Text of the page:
Thursday, August 12, 2010

The Real Reason for Teaching

Okay, normally I am a pretty laid back person. It takes quite a bit to get me riled up, but tonight is one of those times. So please excuse me as I get on my soapbox.

I was reading this story on Yahoo! news titled "20 Worst Paying College Degrees in 2010" because I knew they were going to include education jobs and I wanted to see what they had to say about it. It's your typical "Don't major in these areas because your salary will suck" story. Then I moved down to the comments section - bad idea. The first thing I read was this jewel of wisdom:

"Yeah, teaching is so hard. That must be why it's the favored career path for head cheerleaders and "mean girls". I guess you can't leave school mentally, Peter Pan. I bet you volunteer to chaperone the junior high dances, living vicariously through today's twelve year olds. Yeah. Challenging career."

That was then followed by this:

"Exactly! This is the real world, come out and live in it."

I wanted to respond to those comments but decided not to on the page. So here is my response to these fine gentlemen and their nuggets of wisdom.

Oh My Gosh! Thank you two for explaining to me why I'm a high school history teacher! I didn't understand my reasons until now! Wow, I thought I became a teacher because I have a passion for my subject and for the job. I thought that I was a teacher because I love seeing a student's eyes light up when they understand a difficult question or problem. I truly enjoyed going into the classroom every day with activities that excite my students and make them want to learn history, but now I know that I was only lying to myself. The real problem is I just can't grow up. I am socially stunted and only want to live out my teen fantasies through my students. Everything makes so much more sense now!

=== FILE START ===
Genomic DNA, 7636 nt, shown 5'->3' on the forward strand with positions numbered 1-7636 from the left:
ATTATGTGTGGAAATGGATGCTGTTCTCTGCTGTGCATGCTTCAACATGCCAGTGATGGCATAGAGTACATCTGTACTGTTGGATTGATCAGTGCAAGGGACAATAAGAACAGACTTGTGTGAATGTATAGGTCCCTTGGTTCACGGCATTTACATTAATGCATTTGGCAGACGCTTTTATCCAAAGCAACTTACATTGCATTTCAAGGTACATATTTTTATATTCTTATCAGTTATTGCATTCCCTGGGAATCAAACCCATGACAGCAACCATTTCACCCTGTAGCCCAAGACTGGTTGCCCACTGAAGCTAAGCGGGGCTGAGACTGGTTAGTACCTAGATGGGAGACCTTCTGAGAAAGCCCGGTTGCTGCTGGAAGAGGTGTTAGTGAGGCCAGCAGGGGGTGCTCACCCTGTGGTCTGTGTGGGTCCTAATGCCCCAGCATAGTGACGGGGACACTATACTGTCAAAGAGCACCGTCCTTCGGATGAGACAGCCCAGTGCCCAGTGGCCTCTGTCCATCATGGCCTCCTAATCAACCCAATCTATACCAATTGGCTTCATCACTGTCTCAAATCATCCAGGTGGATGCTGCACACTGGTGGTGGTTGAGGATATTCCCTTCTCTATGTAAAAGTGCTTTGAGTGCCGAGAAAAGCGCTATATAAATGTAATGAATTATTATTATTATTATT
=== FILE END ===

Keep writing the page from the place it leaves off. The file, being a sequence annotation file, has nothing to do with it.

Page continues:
Get over yourselves! Get your head out of the sand and realize that people (men as well as women) go into teaching because that is what they are passionate about. I cannot stand the self-pretentious people, such as yourselves, who claim that education is a soft major and an easy job. It's not easy. I can attest to that fact right now as I am going through my new teacher orientation and realizing that I am not as prepared as I want to be. My job does not consist of just standing in front of the class and feeding the students information. I have to actively monitor the students to make sure they understand what I am trying to teach them. I have to make my lessons interesting. I have to integrate technology into my classroom to accommodate the current generation of students who have grown up in a technologically savvy world. I have to set up a plan of classroom management, implement it, and then make sure I enforce it fairly. I have to keep an eye on my students to make sure they are doing okay mentally and emotionally. I have to deal with parents who don't care and parents who don't know how to let go.

I do all of this because I love teaching. I don't do it for the salary or the recognition or because it's popular.

Teachers are dismissed and looked down upon by many in our country. Enough! Teachers deserve respect for their profession - it's not as easy as it looks, as I tried to demonstrate above, and people need to recognize that. We are living in the real world and are trying to prepare today's students to live in it.

1 comment: